BTW, there are companies that sell a test signal CD and a handheld 'meter' which will report whether your cd playback maintains or inverts absolute polarity. These will work at home and in the car, and even at the store, to make certain that everything is connected the way you expect. I use mine all the time.


    Just as a final sad note on this subject, please be aware that many, many people in audio deny that absolute polarity is audible and/or has any audible consequences. Unbelievable, eh?

    In fact, many loudspeaker systems deliberately do not connect each driver in the same polarity -- which will pretty much cause them to fail Mr Johnsen's test of whether a system is "any good at all".... Yet many people think these systems sound just great! Amazing but true! :eek:
  10. Steve Hoffman

    Steve Hoffman Your host Your Host

    I have a "polarity" button on the mastering console. Amazing how many records are out when they should be in. How do you know what is right? When the recording improves dramatically, you are in correct polarity. Assuming of course that all of your gear is correct, from how you plug it in to the wall, to how your speakers (and releated equipment) are INTERNALLY wired.

    You could lose your mind....

    Remember that this "absolute polarity" IS NOT THE SAME as being "in phase" or "out of phase". Going in or out of phase is just ONE speaker being reversed. You can tell that by sitting between your two speakers. If the voice sounds like it is coming out of the center, you are in phase. If there is no clearly defined center image when there should be, you are out of phase. (This is how they do those Dolby Surround effects; just out of phase stuff).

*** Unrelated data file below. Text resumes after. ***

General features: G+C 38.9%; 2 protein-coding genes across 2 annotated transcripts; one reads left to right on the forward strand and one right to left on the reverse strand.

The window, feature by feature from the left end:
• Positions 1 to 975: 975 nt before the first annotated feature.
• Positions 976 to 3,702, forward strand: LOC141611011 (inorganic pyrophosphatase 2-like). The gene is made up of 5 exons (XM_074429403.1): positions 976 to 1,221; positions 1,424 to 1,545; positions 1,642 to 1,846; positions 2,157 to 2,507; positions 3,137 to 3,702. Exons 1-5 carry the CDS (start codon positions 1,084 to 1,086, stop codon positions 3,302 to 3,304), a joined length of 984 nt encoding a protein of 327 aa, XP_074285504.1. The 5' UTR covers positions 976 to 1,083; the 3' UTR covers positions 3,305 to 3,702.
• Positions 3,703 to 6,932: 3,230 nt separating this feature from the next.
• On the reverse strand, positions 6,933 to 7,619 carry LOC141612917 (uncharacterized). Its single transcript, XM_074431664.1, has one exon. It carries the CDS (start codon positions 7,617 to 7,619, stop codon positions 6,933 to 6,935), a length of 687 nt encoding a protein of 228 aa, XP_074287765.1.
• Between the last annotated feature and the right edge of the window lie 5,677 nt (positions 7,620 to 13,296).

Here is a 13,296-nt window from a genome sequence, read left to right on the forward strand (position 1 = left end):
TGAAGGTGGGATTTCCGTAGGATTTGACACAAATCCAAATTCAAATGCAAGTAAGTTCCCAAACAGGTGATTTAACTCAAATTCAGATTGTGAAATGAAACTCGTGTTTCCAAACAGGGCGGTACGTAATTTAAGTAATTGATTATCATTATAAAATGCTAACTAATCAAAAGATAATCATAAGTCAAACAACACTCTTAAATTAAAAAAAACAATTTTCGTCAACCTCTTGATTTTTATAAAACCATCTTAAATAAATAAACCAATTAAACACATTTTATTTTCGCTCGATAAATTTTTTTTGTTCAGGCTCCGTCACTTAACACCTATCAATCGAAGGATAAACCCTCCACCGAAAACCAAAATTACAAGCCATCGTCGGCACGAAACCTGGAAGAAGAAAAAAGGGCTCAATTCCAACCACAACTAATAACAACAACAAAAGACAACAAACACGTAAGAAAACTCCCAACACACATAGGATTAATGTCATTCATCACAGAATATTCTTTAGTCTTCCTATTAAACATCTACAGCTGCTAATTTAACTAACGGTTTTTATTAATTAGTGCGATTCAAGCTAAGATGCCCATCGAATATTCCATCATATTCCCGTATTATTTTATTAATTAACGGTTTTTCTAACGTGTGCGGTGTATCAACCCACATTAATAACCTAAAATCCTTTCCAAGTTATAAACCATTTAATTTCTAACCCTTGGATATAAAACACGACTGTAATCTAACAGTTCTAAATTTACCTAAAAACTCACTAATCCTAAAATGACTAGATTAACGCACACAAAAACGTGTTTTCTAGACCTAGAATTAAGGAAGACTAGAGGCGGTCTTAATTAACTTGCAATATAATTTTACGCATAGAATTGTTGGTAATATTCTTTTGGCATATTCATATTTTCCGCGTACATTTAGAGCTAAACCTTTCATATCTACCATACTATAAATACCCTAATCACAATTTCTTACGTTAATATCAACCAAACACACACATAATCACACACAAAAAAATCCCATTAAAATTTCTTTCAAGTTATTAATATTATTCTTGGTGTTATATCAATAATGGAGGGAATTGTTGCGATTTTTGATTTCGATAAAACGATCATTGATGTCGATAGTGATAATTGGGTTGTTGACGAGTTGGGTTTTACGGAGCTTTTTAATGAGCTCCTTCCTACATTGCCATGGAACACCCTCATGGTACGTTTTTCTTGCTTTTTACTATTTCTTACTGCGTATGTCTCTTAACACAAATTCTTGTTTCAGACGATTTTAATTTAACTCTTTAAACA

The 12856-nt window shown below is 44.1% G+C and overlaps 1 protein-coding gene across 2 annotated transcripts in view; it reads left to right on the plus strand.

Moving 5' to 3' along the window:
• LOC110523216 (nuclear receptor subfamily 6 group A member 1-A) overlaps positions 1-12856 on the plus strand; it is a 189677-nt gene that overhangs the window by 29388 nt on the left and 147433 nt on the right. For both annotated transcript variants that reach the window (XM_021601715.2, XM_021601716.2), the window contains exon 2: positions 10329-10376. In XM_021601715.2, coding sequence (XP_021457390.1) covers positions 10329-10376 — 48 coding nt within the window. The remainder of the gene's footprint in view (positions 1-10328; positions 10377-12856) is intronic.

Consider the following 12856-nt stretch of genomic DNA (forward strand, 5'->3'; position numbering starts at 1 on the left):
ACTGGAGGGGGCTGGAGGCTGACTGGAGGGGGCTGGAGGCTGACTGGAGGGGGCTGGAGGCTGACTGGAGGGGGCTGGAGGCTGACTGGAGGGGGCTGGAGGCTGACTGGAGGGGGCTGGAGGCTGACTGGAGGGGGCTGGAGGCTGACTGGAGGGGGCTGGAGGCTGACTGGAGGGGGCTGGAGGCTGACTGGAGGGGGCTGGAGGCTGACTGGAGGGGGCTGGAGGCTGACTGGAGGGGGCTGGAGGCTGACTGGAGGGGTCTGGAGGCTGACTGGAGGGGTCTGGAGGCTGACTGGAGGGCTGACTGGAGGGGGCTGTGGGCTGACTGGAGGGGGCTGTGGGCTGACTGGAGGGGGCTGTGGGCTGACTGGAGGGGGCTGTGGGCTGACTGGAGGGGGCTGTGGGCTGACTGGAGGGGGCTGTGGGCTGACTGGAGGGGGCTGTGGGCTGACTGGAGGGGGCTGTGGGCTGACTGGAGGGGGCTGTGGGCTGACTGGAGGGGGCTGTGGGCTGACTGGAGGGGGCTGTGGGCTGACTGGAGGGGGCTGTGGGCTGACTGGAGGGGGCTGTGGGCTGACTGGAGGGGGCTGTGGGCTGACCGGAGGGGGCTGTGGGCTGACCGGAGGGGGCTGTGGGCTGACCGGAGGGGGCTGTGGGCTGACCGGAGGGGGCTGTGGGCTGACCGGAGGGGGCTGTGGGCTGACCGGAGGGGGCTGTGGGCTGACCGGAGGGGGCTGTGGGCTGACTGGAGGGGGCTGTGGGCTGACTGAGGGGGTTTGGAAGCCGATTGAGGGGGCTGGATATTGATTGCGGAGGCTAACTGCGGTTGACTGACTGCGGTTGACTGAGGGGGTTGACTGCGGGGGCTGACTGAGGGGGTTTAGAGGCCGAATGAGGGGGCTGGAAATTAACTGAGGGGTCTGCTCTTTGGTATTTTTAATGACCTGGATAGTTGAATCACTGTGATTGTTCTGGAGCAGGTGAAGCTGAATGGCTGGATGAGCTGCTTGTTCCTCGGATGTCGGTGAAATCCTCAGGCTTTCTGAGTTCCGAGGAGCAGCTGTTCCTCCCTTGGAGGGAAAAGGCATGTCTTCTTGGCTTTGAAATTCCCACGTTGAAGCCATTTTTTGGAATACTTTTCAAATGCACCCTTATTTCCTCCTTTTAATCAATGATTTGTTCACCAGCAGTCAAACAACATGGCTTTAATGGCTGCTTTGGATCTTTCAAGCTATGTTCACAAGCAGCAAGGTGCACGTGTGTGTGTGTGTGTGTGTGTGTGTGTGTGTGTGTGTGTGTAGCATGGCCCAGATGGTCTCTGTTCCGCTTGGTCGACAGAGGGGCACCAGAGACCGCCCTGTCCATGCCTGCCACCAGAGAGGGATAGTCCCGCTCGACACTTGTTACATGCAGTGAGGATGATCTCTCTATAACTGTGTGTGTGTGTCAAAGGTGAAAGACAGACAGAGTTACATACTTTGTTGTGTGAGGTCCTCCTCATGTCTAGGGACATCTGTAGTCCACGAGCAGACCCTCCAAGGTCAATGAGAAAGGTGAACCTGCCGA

erasmus likes this.
  11. RicP

    RicP All Digital. All The Time.

    My PerpTech P-3A DAC has an absolute polarity switch which has turned out to be a Godsend on at least 3 occasions where the recording seemed to be of inverted absolute polarity.

    Remember also that some Pre-amps (tubed especially) invert absolute polarity and you must correct it by switching the leads downstream from the pre-amp.
  12. Humorem

    Humorem New Member

    Polarity and Reality

    Some thoughts on acoustical polarity and electrical polarity: Clark Johnson and SH are dead right about absolute polarity: The note that hits a microphone is a positive wavefront; the speaker driver should move forward when it plays that note. If it doesn't, it may not sound wrong, but it will certainly sound more right when it does, so changing the leads to both speakers will tell you pretty quickly what's what.

    SH points out a problem with multi-tracked and multi-miked recordings, which is that some things might get better and some things might get worse, so how does one know which is right?

    The answer is one I owe to my good friend Robert Pincus, who for close to fifteen years has been playgrading and helping me evaluate recordings as part of my record business (Better Records.) He discovered that virtually every copy of RCA LSO 6006 "Belafonte at Carnagie Hall" is in reverse absolute phase. I would guess that 90+% of all audiophiles playing the record don't know that, but they could certainly learn a thing or two by reversing their speaker leads next time they play it, because the difference is quite extraordinary.